• Rideshare services will be required to conduct background checks on their drivers.
  • Drivers will be required to show their picture and license plate numbers to riders before they are picked up.

Continue reading →

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Florida has been ranked the second-worst state in the country when it comes to distracted driving, tailing only Louisiana for the dubious distinction. iphone

The study was conducted by the online insurance firm EverQuote Inc. Although we normally wouldn’t highlight the findings of an auto insurance company as any sort of gospel, EverDrive, the  motion-sensing app used to conduct the analysis gleaned information from some 2.7 million trips and 230 million miles driven. Plus, these same kinds of results have been underscored in previous studies on distracted driving.

What the findings showed was that more than 9 in 10 drivers across the country who have cell phones used those phones while in a moving car at some point in the previous month. Study authors created a point system that analyzed certain maneuvers, such as bard braking, speeding, aggressive turning, sudden acceleration and other movements while the phone was in use (not in sleep mode). Based on this calculation, Florida was ranked the second-worst.  Continue reading →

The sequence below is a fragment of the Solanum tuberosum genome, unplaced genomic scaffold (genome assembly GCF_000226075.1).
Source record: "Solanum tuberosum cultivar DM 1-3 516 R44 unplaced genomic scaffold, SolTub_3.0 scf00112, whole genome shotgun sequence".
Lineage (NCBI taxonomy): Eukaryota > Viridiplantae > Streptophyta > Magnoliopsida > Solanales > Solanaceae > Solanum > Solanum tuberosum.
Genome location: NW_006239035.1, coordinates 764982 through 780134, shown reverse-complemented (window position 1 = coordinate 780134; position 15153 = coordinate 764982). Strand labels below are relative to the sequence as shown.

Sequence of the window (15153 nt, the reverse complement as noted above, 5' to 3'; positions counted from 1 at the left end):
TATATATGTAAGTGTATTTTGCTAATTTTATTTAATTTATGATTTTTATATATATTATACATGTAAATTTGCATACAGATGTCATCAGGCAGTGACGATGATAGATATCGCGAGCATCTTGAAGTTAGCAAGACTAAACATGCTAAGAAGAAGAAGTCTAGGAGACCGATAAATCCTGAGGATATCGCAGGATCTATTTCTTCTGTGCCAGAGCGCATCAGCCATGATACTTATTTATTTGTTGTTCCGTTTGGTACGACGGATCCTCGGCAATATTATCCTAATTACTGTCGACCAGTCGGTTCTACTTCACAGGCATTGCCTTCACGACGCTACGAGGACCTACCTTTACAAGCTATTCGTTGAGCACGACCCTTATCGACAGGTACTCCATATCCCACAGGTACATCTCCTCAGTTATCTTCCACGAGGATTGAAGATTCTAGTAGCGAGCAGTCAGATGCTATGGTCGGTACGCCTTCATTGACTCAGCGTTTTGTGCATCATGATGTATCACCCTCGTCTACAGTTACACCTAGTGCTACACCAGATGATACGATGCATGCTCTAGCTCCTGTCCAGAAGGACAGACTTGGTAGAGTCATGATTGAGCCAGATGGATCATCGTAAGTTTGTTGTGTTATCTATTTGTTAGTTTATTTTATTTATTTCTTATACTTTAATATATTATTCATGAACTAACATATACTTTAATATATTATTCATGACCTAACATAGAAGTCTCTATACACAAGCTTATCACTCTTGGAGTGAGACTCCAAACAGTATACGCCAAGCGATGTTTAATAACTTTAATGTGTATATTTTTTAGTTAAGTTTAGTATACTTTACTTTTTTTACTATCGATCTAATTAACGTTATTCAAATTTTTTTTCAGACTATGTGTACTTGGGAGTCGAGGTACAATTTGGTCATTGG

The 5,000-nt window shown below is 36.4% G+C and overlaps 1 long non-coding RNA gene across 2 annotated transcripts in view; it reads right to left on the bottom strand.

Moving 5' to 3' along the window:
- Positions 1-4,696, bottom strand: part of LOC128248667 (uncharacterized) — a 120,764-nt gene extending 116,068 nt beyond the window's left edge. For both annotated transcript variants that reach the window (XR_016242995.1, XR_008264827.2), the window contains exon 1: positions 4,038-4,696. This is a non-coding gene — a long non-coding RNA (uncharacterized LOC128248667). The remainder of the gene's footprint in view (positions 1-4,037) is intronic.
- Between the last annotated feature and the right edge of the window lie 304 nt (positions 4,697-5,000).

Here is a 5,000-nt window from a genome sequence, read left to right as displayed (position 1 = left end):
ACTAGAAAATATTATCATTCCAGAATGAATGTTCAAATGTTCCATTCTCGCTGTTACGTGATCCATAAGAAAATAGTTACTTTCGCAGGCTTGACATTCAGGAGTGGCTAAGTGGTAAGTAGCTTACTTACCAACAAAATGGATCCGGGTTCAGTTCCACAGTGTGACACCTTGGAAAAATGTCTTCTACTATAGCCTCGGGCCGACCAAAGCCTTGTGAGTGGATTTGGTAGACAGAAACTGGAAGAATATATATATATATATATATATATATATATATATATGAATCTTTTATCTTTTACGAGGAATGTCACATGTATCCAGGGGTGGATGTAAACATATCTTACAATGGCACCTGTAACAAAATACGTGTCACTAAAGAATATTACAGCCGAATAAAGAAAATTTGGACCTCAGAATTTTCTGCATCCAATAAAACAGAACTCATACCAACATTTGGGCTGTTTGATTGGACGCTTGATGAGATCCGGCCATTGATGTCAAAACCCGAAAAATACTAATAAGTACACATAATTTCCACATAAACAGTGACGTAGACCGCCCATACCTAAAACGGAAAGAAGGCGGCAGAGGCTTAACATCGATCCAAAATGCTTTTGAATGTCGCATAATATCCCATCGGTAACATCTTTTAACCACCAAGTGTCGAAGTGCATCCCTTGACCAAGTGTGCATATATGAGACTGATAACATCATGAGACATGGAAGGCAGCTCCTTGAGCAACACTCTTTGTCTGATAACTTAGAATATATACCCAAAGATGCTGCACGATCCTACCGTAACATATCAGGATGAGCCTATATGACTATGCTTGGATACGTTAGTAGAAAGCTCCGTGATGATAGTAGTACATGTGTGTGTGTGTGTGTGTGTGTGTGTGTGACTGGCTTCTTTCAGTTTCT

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We all rely on bridges in everyday transportation in Florida, whether commuting for work or heading to church or just out for a fun family day. Bridges are not just historical and aesthetically valuable to our skylines – they are integral to modern transportation.bridge

However, there is growing concern that a number of these structures are not actually safe. Not all are built with parts or structural integrity that are entirely sound. Even those that are can degrade and erode over time with exposure to the elements. Some sustain more severe damage in natural disasters, such as hurricanes and tornadoes.

Recently, the Washington Post developed a user-friendly, searchable database using figures from the National Bridge Inventory, breaking down which areas have the highest percentages of structurally deficient bridges that pose the greatest risk to drivers.  Continue reading →